I am currently on vacation in Mallorca, Spain. The car (Citroën C4 Picasso running on diesel) that I am driving is running low on coolant. I went to a gas station to buy a bottle of coolant for the car. On the bottle there is a label that reads "USO DIRECTO" and "10%" (I have attached a photo of the label). "USO DIRECTO" means "direct use" according to Google Translate. What does the 10% mean? (Normally you have to mix 50% coolant with 50% water).

enter image description here

  • Does the bottle have any directions on it or is that the only label? – kyle_engineer Aug 8 '17 at 22:52
  • That is the only label on the bottle. No directions on it. – thd Aug 8 '17 at 22:53
  • Ok. I'll see what I can dig up from that. Also, welcome to the stack! :) – kyle_engineer Aug 8 '17 at 23:12
  • That was kinda hard to find. :) – kyle_engineer Aug 8 '17 at 23:31

OKAY! So I found the manufacturer's instruction page!

Under the heading


They provide a "general information" section and a "directions for use" section. Based on Google Translate it says:

Being a product formulated for this temperature should be used pure, not recommending its dilution. Insert directly into the circuit by the expansion vessel, or in the radiator, which has previously been emptied, it is advisable before filling, carry out a cleaning to drag the dirt and barrel that might exist in the circuit.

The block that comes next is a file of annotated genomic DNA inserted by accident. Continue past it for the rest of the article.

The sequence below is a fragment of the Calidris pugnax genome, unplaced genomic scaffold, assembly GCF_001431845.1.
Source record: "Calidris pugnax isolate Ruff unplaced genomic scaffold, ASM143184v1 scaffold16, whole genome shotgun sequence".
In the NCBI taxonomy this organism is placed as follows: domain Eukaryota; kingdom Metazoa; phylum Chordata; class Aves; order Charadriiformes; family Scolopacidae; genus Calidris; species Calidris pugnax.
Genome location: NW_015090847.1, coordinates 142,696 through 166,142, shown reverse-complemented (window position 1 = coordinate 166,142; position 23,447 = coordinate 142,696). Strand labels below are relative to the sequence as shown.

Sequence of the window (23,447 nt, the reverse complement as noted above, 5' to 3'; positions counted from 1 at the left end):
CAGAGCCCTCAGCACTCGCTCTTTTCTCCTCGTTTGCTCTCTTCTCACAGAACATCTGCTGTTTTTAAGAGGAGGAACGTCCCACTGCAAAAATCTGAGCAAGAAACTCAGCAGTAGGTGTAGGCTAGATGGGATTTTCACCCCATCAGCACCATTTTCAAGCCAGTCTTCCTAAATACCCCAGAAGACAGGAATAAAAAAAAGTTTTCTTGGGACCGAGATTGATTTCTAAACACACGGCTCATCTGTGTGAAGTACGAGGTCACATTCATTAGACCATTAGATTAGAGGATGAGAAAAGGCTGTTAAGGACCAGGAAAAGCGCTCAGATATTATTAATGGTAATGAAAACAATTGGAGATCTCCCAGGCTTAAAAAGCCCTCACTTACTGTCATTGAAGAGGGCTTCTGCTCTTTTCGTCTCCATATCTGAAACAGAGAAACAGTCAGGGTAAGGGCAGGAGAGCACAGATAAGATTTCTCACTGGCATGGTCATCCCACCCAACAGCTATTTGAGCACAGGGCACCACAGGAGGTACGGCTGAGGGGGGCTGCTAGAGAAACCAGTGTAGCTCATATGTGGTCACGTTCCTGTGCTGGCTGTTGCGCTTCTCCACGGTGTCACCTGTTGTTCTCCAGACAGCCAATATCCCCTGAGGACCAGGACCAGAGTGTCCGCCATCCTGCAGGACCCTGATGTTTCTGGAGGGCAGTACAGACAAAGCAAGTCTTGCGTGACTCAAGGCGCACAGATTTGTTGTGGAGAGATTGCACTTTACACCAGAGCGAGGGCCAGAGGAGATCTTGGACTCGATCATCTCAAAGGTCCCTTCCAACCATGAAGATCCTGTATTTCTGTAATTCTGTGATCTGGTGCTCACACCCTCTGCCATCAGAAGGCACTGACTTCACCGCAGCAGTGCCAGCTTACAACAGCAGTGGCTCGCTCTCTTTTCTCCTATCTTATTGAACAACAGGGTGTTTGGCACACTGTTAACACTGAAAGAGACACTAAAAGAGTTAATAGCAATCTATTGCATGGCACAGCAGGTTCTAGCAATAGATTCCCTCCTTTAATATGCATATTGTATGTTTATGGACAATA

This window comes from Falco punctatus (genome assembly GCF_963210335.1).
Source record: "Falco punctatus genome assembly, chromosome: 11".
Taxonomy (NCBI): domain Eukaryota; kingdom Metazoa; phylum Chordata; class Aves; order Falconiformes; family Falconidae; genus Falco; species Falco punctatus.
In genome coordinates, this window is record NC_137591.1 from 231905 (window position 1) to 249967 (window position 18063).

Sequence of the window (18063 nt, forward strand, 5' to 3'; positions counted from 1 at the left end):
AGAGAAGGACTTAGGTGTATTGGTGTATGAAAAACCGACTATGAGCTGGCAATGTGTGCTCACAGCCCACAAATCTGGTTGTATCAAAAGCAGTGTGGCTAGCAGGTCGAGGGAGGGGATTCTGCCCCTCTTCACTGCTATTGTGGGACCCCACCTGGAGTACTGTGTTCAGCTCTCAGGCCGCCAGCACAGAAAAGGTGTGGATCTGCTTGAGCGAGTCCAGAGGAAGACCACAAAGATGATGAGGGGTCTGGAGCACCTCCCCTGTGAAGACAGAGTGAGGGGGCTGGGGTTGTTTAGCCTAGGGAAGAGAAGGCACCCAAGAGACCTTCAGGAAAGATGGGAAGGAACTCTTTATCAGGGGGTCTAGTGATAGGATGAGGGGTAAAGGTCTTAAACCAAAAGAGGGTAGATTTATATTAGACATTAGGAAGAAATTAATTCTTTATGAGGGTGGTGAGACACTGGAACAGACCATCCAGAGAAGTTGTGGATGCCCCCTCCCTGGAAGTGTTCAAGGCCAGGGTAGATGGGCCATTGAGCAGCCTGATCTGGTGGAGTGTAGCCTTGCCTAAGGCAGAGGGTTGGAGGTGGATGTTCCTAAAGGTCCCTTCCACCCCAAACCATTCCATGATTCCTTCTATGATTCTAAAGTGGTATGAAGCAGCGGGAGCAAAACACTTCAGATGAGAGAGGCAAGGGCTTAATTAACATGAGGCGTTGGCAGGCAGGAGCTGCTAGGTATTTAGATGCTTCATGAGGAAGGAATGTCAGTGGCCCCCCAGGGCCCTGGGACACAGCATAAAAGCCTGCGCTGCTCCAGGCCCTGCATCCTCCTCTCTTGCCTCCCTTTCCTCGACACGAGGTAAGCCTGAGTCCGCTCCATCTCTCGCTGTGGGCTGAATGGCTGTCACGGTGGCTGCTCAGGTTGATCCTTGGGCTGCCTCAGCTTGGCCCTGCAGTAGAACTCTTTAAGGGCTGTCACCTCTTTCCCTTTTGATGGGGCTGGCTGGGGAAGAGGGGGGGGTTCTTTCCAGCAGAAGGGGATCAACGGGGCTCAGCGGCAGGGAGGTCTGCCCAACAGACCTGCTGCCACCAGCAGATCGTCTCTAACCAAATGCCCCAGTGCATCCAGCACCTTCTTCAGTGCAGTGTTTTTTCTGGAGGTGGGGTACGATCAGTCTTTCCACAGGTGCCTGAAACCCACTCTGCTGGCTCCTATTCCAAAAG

I'm not 100% trusting of Google, so you can still ask someone to translate if possible.

  • Excellent find! +1 – Pᴀᴜʟsᴛᴇʀ2 Aug 9 '17 at 0:11
  • Thanks kyle_engineer. I really appreciate your helpfulness. – thd Aug 9 '17 at 7:26
  • @thd no worries. :) happy to be helpful. – kyle_engineer Aug 9 '17 at 16:04

The two words "uso directo" means it is already mixed for instant use - seen just above the 10% on the label. A pre-mixed product.

The 10% is its strength so a summer / high temperature mix - Spain is a warm country etc, Winter mixes will be a higher percentage.

  • I was thinking that too but I was not sure. However, it is good to see someone else interpret the label the same way as I do. – thd Aug 9 '17 at 7:38

Your Answer

By clicking “Post Your Answer”, you agree to our terms of service, privacy policy and cookie policy

Not the answer you're looking for? Browse other questions tagged or ask your own question.